The study revolves around case herds that treated at least 5% of their preweaned calves. These are compared with nearby herds (the control animals) that treated less than 0.5%.

“We’re looking at about 30 cow-calf operations that had respiratory cattle disease this past summer. For each of those, we’re looking at two control herds, randomly selected, from the same veterinary practice,” Daly explains.

Woolums has three UGA veterinary students conducting blind interviews. “They don’t know if it’s a ranch with or without summer pneumonia. They just ask questions about management — how many acres the cattle run on, are they in one group or multiple groups, are they segregated by age, are calves creep-fed, and so on,” she explains.

Thus far, 50 operations have been interviewed — both case and control herds. The aim is to enroll between 75 and 90 farms and include information about the spring 2012 and 2013 calving seasons, she says.

Analysis of herd-level risk factors is another aspect of the research, and management practices of the herds will be compared. “We hope to find differences that may provide clues to the cause of summer pneumonia. However, at this point, we’re simply identifying management practices associated with summer pneumonia. But just because two things are associated, doesn’t necessarily mean that one causes the other,” Woolums explains.

“In future research, we might modify one or two things in some herds, and not modify those things in other herds with summer pneumonia; then we’ll see if there’s a difference in outcomes. This would provide stronger evidence regarding practices that truly cause summer pneumonia,” she adds.

In-herd comparisons

The researchers also are gathering additional data from problematic herds. “If they have individual calf treatment records, we ask them to share those with us,” Woolums says. “Then we’ll compare characteristics of calves contracting summer pneumonia with calves that don’t. That’s the calf-level, risk-factor analysis.”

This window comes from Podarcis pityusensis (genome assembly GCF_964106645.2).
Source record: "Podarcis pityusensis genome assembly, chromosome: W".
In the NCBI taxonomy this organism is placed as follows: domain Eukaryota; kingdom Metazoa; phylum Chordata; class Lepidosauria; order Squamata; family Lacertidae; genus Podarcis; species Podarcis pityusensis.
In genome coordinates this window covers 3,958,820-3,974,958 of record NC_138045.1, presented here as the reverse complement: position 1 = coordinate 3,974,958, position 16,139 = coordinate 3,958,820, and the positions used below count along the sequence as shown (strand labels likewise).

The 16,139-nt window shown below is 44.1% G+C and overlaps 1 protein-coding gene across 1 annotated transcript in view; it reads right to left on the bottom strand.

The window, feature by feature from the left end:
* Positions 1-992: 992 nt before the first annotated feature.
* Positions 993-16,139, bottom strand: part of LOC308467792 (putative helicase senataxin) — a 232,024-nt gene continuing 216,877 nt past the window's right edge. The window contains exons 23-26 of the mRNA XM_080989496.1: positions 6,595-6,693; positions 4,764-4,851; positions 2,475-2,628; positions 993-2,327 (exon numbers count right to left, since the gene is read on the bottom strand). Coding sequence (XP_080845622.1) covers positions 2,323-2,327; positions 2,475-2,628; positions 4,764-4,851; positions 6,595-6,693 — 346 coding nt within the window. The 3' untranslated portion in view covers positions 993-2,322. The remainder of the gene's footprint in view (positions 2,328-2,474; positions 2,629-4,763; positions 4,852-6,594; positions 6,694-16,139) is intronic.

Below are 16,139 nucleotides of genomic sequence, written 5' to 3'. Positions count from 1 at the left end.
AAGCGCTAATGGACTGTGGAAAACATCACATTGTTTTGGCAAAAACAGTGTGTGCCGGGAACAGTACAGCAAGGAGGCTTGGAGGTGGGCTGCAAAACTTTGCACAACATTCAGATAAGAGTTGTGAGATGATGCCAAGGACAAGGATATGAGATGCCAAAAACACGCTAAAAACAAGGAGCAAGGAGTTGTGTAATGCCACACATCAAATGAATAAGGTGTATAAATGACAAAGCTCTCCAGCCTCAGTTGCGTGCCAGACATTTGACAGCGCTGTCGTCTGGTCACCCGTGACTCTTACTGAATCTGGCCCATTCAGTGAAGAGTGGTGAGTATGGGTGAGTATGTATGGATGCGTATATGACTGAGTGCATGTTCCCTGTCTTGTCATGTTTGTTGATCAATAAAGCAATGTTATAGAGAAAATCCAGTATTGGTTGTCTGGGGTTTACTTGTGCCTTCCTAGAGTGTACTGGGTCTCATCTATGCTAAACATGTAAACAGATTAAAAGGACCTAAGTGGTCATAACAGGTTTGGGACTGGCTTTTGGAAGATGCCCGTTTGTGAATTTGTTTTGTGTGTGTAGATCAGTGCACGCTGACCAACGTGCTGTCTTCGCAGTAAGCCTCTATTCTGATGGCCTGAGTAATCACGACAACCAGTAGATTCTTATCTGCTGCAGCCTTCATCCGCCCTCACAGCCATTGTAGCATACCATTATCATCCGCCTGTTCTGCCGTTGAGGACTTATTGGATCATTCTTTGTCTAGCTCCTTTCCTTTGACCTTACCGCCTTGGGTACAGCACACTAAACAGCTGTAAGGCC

Age of calves also can be a factor. For instance, are they still protected by colostrum antibodies, or did a calf receive adequate colostrum to begin with? One of the differences they’ve observed is that the age of the dam plays a role.

“We also see this with calf scours, in that first-calf heifers may not give their calves as much immunity through colostrum,” Woolums says.

Such calves are more prone to respiratory disease and/or scours due to inadequate protection, simply because of fewer antibodies in heifer colostrum compared to that of an older cow. Older cows may also have a larger quantity of colostrum, as well as better maternal bonding skills that favor the calf nursing sooner.

“We’re looking at which animals get sick, and when,” Smith says. “Two patterns are emerging. Some herds have sickness in young calves [less than 60 days], but these cases tend to be sporadic.” Perhaps these are due to less resistance in individual calves, or the calf didn’t get enough colostrum and is at risk at an early age,
he adds.

“The other pattern is outbreaks where many calves get sick. These tend to be older calves, 120 to 150 days of age. This could be because the majority of those calves have passed beyond the coverage of the maternal antibodies, but haven’t yet mounted enough of their own immunity,” Smith says.

There may be other explanations as well. For instance, the pneumonia may be occurring during a season when the environment favors virus pathogens, or certain management factors make pathogen transmission easier.

“The problem in sorting this out is that calves in well-managed herds are about the same age. They move into that window of susceptibility at about the same time. Is it something related to the calendar or season, or to the age of the calf?” Smith asks.